Handwritten notes, old-fashioned courtesy and a clean appearance will go a long way to the constant callbacks that will drive your revenues higher.
In our fast-paced world, it seems like everyone checks out a service company on their smartphones, making snap judgments on which contractor to call based on a slick-looking website, a promised low price, or hollow advertising copy that boasts reliability, trustworthiness or a unique level of expertise.
Sifting through all of these sales messages, potential pumping customers eventually call you and have — understandably — high expectations. Now that they’ve chosen you as their pumper, your job — beyond emptying the tank — is to build customer loyalty for the next time they need a pumper, and the next time and so forth throughout their homeowner experience.
You may have won their business through new technology and great marketing, but engendering customer loyalty may require you to step back and do things the way your parents and grandparents did when they were just starting out in the wastewater industry. Slowing down the pace and providing the type of personal attention you don’t see much anymore could be your key to those callbacks year after year.
But, you invested all of that money in the website and Google AdWords, transitioning your marketing infrastructure from phone book advertising to online algorithms. This is what everyone is doing to build the business. Isn’t that enough? I don’t think so.
Maintaining old-fashioned tactics for customer retention is even more impactful that it was years ago when that’s all small businesses had going for them. Let me give you an example to illustrate my point.
I’ve had a postcard sitting on my desk for a while. It arrived in my mailbox a few days after I made a small purchase from a local jeweler. The front of the card showed the name of the local shop, and on the back was a handwritten note that stopped me in my tracks as I was tossing the daily load of junk mail.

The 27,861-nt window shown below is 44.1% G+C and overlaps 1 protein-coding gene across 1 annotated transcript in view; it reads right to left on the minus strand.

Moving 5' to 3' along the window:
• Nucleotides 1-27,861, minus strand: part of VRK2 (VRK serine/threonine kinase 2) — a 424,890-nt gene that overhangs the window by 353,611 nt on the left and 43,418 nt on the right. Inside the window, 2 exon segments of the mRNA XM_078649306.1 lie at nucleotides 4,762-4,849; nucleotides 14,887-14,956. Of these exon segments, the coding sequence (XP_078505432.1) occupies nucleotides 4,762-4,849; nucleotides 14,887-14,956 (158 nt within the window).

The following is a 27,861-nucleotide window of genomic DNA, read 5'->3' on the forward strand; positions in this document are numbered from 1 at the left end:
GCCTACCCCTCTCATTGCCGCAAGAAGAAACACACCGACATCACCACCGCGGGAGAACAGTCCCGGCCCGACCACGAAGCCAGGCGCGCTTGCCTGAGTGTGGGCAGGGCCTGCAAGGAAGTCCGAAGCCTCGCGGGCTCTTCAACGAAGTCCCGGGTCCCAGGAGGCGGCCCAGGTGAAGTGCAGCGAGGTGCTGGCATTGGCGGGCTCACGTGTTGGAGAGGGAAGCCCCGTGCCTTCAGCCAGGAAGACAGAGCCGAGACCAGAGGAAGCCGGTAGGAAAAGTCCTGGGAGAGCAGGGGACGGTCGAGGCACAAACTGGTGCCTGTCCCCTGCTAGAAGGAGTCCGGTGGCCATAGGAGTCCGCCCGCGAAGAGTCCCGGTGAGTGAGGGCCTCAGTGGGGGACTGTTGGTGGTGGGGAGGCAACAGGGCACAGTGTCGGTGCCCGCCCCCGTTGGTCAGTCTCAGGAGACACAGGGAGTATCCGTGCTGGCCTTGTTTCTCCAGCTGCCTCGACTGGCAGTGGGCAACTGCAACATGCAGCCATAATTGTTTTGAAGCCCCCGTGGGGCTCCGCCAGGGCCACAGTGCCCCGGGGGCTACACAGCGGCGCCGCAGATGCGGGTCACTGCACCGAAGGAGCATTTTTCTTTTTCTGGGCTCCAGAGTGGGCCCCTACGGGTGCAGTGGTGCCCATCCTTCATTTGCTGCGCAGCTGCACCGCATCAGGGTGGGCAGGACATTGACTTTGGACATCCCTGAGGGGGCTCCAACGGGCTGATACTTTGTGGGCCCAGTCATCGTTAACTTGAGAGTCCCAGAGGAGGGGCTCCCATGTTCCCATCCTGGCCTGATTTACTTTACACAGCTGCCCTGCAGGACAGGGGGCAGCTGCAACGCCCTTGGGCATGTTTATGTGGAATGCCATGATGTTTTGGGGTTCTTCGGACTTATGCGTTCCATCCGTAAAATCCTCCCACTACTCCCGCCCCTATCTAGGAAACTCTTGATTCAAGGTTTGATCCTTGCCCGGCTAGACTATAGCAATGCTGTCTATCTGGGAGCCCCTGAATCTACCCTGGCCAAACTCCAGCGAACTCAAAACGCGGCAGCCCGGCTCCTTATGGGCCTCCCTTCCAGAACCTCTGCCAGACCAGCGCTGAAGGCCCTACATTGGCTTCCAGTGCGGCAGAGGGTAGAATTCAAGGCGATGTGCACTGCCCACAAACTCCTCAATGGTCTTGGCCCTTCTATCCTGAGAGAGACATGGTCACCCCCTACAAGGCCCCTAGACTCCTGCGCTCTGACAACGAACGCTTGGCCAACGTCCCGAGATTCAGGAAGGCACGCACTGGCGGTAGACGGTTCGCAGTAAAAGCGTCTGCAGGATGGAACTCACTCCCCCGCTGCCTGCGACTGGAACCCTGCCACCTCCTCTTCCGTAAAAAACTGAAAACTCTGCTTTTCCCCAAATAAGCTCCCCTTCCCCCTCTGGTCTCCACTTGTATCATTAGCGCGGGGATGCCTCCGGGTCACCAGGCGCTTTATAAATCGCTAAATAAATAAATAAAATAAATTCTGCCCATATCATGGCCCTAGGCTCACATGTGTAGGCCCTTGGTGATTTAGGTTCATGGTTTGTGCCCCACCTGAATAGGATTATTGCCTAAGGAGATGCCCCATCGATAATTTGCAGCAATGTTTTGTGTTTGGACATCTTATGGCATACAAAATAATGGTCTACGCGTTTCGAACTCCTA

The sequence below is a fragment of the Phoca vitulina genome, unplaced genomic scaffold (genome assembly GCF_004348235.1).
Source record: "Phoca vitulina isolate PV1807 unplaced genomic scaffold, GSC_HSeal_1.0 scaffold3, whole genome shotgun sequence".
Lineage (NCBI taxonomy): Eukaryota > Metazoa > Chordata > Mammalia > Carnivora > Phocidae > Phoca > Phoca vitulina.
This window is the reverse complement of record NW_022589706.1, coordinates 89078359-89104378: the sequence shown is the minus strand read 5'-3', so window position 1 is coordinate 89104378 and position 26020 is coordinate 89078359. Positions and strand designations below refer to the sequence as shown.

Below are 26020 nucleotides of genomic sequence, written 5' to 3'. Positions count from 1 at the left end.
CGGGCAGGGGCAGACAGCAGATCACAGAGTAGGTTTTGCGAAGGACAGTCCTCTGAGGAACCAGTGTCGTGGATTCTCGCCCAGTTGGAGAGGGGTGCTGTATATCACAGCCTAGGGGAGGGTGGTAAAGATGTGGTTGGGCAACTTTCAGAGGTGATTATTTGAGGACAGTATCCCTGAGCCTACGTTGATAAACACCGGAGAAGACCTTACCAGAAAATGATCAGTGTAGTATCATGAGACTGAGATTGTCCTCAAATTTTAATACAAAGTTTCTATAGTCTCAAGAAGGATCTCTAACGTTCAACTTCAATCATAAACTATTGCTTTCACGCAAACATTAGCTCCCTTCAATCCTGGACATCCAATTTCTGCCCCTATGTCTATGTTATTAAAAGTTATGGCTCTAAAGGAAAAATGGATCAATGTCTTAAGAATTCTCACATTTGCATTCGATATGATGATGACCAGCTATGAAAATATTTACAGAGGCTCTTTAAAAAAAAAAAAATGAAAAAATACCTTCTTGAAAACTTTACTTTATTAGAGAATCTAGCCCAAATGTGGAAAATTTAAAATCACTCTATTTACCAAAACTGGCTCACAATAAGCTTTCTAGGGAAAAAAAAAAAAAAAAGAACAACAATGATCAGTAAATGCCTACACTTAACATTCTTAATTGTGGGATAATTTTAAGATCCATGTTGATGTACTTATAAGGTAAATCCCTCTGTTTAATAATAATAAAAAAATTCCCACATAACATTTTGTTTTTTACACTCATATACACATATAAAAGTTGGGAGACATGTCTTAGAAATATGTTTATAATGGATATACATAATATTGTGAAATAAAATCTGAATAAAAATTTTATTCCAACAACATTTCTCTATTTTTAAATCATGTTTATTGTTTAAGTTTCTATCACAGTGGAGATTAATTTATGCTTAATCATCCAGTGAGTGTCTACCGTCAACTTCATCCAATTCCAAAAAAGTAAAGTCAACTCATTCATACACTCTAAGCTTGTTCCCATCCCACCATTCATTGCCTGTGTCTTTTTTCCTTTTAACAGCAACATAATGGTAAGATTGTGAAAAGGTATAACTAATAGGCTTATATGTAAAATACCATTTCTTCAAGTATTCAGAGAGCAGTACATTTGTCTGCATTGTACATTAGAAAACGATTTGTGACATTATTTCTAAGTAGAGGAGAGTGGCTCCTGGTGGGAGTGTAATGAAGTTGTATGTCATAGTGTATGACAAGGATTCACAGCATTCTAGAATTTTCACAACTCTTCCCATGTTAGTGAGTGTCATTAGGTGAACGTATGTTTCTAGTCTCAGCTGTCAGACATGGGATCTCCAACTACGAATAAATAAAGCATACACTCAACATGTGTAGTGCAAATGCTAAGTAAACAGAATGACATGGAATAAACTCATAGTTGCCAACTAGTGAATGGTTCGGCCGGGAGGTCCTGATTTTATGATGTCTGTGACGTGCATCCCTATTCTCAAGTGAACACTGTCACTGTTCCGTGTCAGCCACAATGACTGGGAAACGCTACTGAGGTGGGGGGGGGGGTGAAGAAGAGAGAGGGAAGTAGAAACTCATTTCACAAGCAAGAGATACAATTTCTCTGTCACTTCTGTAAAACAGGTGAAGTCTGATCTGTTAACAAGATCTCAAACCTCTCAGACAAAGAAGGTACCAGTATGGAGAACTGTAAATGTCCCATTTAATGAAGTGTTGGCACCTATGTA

TRIED & TRUE
“Hi James,” the note began. “Thank you for your recent watch battery purchase. Your business is greatly appreciated. Keep us in mind for any future repairs and purchases. Hope to see you soon!”
First of all, when was the last time you received a handwritten thank-you note from a retailer? Heck, the best customers at the biggest department stores get nothing more than piles of impersonal catalogs and 20 percent-off coupons these days. But this small business took the time to personally thank me for my $20 purchase and invite me back to the store. Will I go return the next time I need a battery … or a new watch? You bet I will.
There are many jewelers in the city where I live. And there may be many pumpers where you live. Just like how the handwritten note from the jeweler left a big impression, so can such thoughtful courtesies help you stand out from the crowd of local pumpers. Adopting some old-school customer service tactics is really very easy. I’ll share a few traditional ideas that can get lost in the shuffle as we spend more time Facebooking and shoehorning more stops into the daily pumping routes. Then, if you want more ideas, go and ask someone who was in the wastewater industry before Al Gore invented the internet. I’m sure they’ll have additional tips to keep up with your customers that don’t involve an electronic device.
The telephone isn’t just for texting
Just like the handwritten note captures more attention than junk mail, a friendly pumper’s voice is more impressive than a text message. At the end of the workday, call the customers on your driver’s route and ask if they were happy with the service. Keep track of the last time you heard from customers, and don’t be afraid to call them after a few years and suggest necessary maintenance. Randomly call a handful of customers six months after their last pumping and ask if they have any questions. Keep it up, setting aside a few hours every week to place calls to existing or prospective customers.